Rivet count: 1819 + 0 new = 1819
(Updated counts shamelessly lifted from E’s RV14A)
I started working on the elevators this week. I actually got a couple of hours out in the shop on Tuesday, Wednesday, and Friday nights. It was slow going to start with. I spent pretty much all of that time doing the initial prep work. I managed to get the E-1008B ribs cut, smoothed, and primed; then I got the E-00924 and E-01408 foam ribs cut and smoothed; and the two tip rib assemblies put together. It was a bit demoralizing since I managed to get through about a page and a half of the 30 pages in this section. Very slow going.
Well, on Saturday, I really got a good head of steam going. It’s clear that the instructions are getting denser (Van’s assumes you pretty much know what to do now, so it is no longer so specific about deburring and other instructions) and also that I’m getting a bit better at this.
The first thing up was to cut some excess aluminum off the trim tab skins.
With the tabs already bent (yay!), it was hard to use the bandsaw, so I just used my snips. The aluminum is quite thin, so it was an easy cut for both. Just had to pay attention as to which way the scrap was bent off with the cuts. Smoothed out the edges using a combination of a bastard file, my belt sander, and the ScotchBrite wheel.
The next steps looked a little more daunting. I had to make the bends for the close out tabs in the left elevator skin. I was a bit nervous as I just read a post about someone who bent theirs pretty badly. Somebody else made a little custom bending brake to do theirs. I decided to follow the method specified in the instructions and bend the tabs along the side of my EAA table.
This is pretty much lifted right out of the instructions. I used a Sharpie along the bend line and carefully set it up along the edge of the table. I clamped down a piece of particle board to hold everything in place. I was nervous about using my rivet gun to make the bend. I had the pressure turned way down. In fact, there was only about 10 pounds pressure in the compressor (left over from the night before). This worked out perfectly. The gun hit very lightly and slowly made a bend with a very nice radius on it.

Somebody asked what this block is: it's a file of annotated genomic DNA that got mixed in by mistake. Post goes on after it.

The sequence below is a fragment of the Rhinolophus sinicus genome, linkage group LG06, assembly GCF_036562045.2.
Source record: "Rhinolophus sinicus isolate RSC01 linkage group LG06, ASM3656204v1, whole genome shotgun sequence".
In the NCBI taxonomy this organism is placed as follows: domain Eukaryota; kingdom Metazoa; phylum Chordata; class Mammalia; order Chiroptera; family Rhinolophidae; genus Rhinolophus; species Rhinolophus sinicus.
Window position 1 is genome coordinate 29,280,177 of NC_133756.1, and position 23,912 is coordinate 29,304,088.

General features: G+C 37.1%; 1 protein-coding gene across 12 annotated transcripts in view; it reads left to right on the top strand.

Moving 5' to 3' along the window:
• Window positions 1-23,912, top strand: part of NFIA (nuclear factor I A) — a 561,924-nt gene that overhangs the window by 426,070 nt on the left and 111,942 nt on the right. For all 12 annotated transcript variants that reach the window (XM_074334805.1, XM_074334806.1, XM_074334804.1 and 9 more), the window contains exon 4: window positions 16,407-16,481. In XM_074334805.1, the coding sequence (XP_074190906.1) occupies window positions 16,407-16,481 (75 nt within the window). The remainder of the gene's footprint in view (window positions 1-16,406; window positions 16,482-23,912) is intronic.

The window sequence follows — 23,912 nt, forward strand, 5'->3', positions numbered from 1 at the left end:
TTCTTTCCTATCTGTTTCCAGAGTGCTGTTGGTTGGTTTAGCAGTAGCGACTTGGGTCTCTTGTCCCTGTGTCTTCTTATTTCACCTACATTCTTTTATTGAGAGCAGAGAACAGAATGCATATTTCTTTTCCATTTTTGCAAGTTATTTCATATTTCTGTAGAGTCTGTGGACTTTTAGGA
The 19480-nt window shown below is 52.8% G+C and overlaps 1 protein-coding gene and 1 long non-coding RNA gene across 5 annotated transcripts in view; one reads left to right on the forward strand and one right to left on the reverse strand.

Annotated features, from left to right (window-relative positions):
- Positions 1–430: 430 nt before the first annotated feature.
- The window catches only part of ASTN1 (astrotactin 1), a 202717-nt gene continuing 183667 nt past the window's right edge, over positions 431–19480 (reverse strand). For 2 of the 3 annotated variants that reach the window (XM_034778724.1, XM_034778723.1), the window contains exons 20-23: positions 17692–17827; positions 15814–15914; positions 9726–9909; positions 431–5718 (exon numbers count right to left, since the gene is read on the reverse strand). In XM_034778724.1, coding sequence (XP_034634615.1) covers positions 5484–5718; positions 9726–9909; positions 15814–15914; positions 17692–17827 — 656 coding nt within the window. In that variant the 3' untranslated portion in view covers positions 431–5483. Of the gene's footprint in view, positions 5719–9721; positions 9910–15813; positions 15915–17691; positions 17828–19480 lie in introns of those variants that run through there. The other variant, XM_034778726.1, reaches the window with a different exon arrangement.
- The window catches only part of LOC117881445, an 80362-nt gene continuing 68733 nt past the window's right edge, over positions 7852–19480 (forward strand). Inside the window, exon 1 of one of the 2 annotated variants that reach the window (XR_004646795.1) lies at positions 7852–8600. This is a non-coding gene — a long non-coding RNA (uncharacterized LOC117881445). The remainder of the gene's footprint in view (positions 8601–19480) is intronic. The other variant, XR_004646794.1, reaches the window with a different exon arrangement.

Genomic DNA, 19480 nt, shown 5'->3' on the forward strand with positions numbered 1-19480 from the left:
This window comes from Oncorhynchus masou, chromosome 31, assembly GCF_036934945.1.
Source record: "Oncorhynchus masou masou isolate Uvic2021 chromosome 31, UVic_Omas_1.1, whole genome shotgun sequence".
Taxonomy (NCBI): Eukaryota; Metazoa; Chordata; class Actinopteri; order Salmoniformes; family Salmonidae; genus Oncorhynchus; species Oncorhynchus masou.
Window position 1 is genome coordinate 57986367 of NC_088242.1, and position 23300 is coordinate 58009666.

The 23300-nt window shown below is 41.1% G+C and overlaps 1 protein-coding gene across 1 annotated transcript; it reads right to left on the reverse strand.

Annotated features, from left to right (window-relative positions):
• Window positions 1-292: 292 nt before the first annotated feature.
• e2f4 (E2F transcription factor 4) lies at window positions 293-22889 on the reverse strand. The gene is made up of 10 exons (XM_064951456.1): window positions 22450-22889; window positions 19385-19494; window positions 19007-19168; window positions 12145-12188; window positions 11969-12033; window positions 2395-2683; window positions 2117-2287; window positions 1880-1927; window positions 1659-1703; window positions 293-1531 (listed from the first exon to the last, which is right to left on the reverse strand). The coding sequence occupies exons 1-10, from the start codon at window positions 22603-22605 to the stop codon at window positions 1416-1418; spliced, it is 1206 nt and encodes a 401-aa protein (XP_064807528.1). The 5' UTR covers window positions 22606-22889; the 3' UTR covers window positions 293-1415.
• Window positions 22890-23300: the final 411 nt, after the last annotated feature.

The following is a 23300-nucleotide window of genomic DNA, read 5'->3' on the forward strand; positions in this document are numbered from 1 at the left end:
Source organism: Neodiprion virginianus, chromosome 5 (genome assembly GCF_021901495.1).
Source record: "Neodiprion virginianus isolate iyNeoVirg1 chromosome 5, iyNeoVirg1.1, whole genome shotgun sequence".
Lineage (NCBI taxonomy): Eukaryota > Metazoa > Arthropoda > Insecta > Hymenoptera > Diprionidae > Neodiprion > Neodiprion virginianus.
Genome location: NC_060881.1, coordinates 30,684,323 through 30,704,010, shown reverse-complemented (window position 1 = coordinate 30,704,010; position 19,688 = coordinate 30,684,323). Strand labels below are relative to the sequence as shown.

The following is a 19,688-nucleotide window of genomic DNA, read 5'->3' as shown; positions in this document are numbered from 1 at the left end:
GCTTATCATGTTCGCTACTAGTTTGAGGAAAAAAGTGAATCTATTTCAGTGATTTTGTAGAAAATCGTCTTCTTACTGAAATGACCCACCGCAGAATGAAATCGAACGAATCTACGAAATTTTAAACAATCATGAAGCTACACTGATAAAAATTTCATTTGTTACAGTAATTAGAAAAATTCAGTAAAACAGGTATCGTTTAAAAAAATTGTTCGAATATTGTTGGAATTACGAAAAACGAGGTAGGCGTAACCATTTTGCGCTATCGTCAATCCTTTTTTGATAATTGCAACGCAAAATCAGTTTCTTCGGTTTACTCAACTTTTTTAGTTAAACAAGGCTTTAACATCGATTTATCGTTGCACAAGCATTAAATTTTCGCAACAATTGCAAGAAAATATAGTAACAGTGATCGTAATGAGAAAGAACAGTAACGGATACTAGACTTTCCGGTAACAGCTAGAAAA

When it got closer to 90 degrees, I finished it off by using a 2×4 and a hammer to make a nice clean bend (still with a nice radius). Later on, when I assembled the skins these fit together perfectly.
The left rear spar is a little shorter than the right because it stops short at the root rib. So, the instructions ask to cut off 11/16″ parallel to the beveled end. Luckily, I had a measuring gauge to do this. The awl point made a light scratch (OK since I was about to cut this off) which I enhanced with a Sharpie to make the bandsaw cut. The gauge kept the mark nice and parallel to the original end. Another perfect fit.
The trim tab is attached with a piece of piano hinge. This is not predrilled, so first you add a couple of pilot holes. Later, you have to carefully keep it parallel to the skin edges to install. This part was easy though. I used the edge gauge to make the 1/4″ and 3/16″ measures and lightly scratched at the intersection. I used my pin punch to start the holes and the drill bit didn’t wander at all. The hole eliminated the tiny scratch marks.
The spar on the trim tab side of the elevator (left) is modified to let the trim arm connect to the motor. I needed to use my step drill (first use!) to make a couple of large holes. The 3/8″ bit shaft didn’t fit in my pneumatic drill which was good since it is a much better idea to use a drill press here.
It had been pretty rainy the night before. While cutting the spar holes, I noticed that the bench near the drill press was wet. I looked up and saw: